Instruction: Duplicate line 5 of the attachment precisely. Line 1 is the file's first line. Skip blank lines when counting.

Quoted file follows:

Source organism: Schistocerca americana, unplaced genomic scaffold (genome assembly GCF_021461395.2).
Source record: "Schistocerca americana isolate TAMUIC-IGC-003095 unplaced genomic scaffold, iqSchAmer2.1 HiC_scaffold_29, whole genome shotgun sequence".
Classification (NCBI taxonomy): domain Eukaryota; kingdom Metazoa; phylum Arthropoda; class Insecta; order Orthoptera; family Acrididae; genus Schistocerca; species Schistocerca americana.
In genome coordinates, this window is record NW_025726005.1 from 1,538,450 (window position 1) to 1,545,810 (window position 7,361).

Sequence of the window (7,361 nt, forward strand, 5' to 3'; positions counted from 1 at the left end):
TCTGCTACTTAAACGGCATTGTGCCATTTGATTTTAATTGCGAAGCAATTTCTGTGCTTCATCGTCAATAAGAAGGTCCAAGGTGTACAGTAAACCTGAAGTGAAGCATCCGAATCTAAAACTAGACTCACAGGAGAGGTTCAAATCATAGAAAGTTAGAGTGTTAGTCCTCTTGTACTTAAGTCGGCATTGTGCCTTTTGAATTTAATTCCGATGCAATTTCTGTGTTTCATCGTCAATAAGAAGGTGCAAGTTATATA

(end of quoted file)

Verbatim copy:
Sequence of the window (7,361 nt, forward strand, 5' to 3'; positions counted from 1 at the left end):